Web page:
Theatrical Review: Ratatouille

Remy is a rat, but a rat that’s quite a bit different than his family- Remy likes the finer things, he doesn’t eat garbage and he has a palette and a sense of smell for gourmet cuisine. Remy idolizes a human French chef named Gusteau, who has one of the finest five-star restaurants in all of Paris, but that restaurant has been brought down to a three-star restaurant thanks to a food critic named Anton Ego. Now, through a series of events, Remy has found himself allied with a young man named Linguini, as they both seek to find themselves in worlds totally unfamiliar to both: Linguini in trying to belong in a restaurant and Remy, in the world of humans.

And that’s the basic premise in a nutshell to Ratatouille the newest film from Pixar studios and the follow-up to the previous collaboration between Pixar and writer/director Brad Bird’s, The Incredibles and it is quite simply one of the best movies of the year, easily something that will make it near the top of my Top 10 list for 2007. There is of course, way more to this story than I’m telling you above, but really to say any more would be to deny you the pleasure of watching this unfold for yourself.

The credit for just how fantastic this film is is primarily Brad Bird’s who has certainly demonstrated in both The Iron Giant and The Incredibles a need to advance the animation artform in this country. Both of those movies are high watermarks for both 2D and 3D animation, and Ratatouille raises that bar even higher… not just with it’s beautifully stunning 3D animation, but also with it’s story, a story that is certainly universal for all audiences, but really having a way more pleasant appeal, at least in my eyes, for a more mature crowd. Bird, in his previous films, has had a bit of a retro feel to those movies as well, and he does it here too. Ratatouille at times feels like the sort of movie that Blake Edwards would’ve made back in his heyday.

Pixar’s animation makes something like Shrek The Third look like it was done by amateurs, that’s just how advanced this looks. Camera angles, lighting, attention to detail and above all, characterization is just a step beyond what we’ve been seeing in computer animation, and you just want to bask in this over and over again. The thing is, Pixar does this well enough on their own, but when working with Bird, their game is stepped up, and Bird’s mind takes their tools and works them in directions that’s just not typical for these films. The combination of these talents, and their willingness to work with some more uncoventional story elements is what makes movies like The Incredibles and Ratatouille not just great animated films, but great movies beyond the form.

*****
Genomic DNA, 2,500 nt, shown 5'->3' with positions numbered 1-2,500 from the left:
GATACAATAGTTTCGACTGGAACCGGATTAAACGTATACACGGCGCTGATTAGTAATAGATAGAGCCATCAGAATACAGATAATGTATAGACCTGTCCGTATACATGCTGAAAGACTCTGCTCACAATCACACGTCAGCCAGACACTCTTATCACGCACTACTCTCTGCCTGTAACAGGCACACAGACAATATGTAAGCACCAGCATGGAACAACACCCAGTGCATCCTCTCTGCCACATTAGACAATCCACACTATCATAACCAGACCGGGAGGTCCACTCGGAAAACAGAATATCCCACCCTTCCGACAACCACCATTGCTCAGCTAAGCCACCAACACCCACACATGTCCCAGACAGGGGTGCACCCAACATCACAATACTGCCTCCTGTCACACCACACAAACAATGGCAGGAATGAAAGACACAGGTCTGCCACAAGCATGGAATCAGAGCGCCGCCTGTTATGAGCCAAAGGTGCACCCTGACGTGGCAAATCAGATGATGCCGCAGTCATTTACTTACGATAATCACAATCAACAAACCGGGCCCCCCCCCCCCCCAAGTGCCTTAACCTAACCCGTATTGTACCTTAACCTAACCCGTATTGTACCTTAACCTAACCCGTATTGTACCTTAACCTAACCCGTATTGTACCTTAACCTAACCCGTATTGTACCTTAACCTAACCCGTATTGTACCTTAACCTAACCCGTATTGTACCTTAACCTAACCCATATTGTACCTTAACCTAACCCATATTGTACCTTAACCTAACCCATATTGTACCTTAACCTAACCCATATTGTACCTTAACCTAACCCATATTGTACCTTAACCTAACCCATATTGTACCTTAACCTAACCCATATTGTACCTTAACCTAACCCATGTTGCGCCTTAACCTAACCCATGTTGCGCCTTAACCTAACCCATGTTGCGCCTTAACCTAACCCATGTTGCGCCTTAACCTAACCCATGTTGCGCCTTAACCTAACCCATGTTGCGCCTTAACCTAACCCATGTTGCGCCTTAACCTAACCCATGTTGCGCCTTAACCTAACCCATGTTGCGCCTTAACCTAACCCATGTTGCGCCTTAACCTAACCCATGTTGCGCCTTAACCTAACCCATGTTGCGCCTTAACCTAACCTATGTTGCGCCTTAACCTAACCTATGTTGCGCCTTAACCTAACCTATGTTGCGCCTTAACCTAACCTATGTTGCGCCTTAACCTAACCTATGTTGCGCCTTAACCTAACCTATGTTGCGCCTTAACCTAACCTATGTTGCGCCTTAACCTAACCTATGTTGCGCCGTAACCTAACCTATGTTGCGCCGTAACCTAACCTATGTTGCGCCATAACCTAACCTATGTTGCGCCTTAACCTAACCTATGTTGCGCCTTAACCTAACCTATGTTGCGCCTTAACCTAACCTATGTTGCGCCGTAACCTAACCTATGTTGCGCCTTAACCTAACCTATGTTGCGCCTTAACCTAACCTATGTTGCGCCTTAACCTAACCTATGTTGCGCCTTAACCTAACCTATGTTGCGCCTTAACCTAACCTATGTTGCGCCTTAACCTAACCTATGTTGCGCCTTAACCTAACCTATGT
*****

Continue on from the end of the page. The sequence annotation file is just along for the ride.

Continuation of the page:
There’s some really fine voice acting at work here too… Patton Oswalt is the voice of Remy and he’s just terrific here, bringing a real earnestness to the part that sort of reminds me of a Michael J. Fox back in his better days. Ian Holm is the voice of Skinner, the chef who’s taken over Gusteau’s and his just might be the best voice work in the film, very emotive, but also totally filled with character. Peter O’Toole is the voice of Anton Ego and as with anything Peter O’Toole ever says on screen, you’re just totally enthralled when he speaks. The whole film has been voice-casted with careful attention, and these aren’t just computer animation models on screen, but totally feel like living, breathing characters.

This was another film that I got to see in digital projection and that was just icing on the cake on a truly fantastic film experience. For a film that has food as one of it’s centerpieces, it actually makes that computer generated food look luscious and succulent and leaves you wanting to eat at the end of the film… and I’ve never seen an animated movie that has done that before. Do not miss this movie, like I said above, easily one of the very best movies of the year…

About Darren Goodhart

Darren Goodhart is a 44-year old St. Louis-based Graphic Designer and Illustrator (and former comic book artist) who's been seeing movies all his life, but on an almost weekly basis in theatres for the last 20 years and owns nearly 1,000 DVDs for his home theatre. He's learned a lot about film over the 20 year period, and has taken his appreciation beyond the mainstream. His favorite types of film are mostly genre entertainment, but he also enjoys a wide range of drama, action and cult-y stuff from around the world, and is currently re-discovering a love affair with lower budget exploitation and genre films from the 70s and early 80s. He doesn't try to just dismiss any film, but if there's a bias against one, he'll certainly tell you that in the space of his reviews.

02. July 2007 by Darren Goodhart
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